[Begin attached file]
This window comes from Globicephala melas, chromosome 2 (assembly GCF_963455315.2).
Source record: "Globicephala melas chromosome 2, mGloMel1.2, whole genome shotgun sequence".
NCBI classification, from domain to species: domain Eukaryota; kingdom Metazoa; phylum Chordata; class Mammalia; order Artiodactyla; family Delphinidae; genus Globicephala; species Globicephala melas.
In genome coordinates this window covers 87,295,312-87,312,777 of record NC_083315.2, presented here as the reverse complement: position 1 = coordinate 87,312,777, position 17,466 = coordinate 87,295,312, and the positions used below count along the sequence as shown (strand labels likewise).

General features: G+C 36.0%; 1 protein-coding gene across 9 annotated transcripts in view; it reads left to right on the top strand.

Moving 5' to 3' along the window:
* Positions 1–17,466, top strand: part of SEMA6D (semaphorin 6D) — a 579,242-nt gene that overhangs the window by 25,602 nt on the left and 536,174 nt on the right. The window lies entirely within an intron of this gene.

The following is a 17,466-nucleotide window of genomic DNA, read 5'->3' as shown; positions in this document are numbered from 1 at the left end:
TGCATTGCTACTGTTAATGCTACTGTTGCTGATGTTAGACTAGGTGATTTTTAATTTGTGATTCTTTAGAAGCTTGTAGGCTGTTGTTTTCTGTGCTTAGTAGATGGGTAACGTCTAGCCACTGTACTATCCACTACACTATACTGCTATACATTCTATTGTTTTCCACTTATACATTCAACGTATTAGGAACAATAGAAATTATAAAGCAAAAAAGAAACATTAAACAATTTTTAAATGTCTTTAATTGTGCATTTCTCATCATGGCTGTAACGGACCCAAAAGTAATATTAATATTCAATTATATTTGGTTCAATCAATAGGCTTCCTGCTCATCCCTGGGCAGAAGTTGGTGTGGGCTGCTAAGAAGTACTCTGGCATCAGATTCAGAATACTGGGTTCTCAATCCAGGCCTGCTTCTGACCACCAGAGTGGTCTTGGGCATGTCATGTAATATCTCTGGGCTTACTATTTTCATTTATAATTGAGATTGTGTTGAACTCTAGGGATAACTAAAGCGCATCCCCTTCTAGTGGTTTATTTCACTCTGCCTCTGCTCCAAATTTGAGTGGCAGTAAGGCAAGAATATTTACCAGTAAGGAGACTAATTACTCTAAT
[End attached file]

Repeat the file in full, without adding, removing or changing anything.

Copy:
This window comes from Globicephala melas, chromosome 2 (assembly GCF_963455315.2).
Source record: "Globicephala melas chromosome 2, mGloMel1.2, whole genome shotgun sequence".
NCBI classification, from domain to species: domain Eukaryota; kingdom Metazoa; phylum Chordata; class Mammalia; order Artiodactyla; family Delphinidae; genus Globicephala; species Globicephala melas.
In genome coordinates this window covers 87,295,312-87,312,777 of record NC_083315.2, presented here as the reverse complement: position 1 = coordinate 87,312,777, position 17,466 = coordinate 87,295,312, and the positions used below count along the sequence as shown (strand labels likewise).

General features: G+C 36.0%; 1 protein-coding gene across 9 annotated transcripts in view; it reads left to right on the top strand.

Moving 5' to 3' along the window:
* Positions 1–17,466, top strand: part of SEMA6D (semaphorin 6D) — a 579,242-nt gene that overhangs the window by 25,602 nt on the left and 536,174 nt on the right. The window lies entirely within an intron of this gene.

The following is a 17,466-nucleotide window of genomic DNA, read 5'->3' as shown; positions in this document are numbered from 1 at the left end:
TGCATTGCTACTGTTAATGCTACTGTTGCTGATGTTAGACTAGGTGATTTTTAATTTGTGATTCTTTAGAAGCTTGTAGGCTGTTGTTTTCTGTGCTTAGTAGATGGGTAACGTCTAGCCACTGTACTATCCACTACACTATACTGCTATACATTCTATTGTTTTCCACTTATACATTCAACGTATTAGGAACAATAGAAATTATAAAGCAAAAAAGAAACATTAAACAATTTTTAAATGTCTTTAATTGTGCATTTCTCATCATGGCTGTAACGGACCCAAAAGTAATATTAATATTCAATTATATTTGGTTCAATCAATAGGCTTCCTGCTCATCCCTGGGCAGAAGTTGGTGTGGGCTGCTAAGAAGTACTCTGGCATCAGATTCAGAATACTGGGTTCTCAATCCAGGCCTGCTTCTGACCACCAGAGTGGTCTTGGGCATGTCATGTAATATCTCTGGGCTTACTATTTTCATTTATAATTGAGATTGTGTTGAACTCTAGGGATAACTAAAGCGCATCCCCTTCTAGTGGTTTATTTCACTCTGCCTCTGCTCCAAATTTGAGTGGCAGTAAGGCAAGAATATTTACCAGTAAGGAGACTAATTACTCTAAT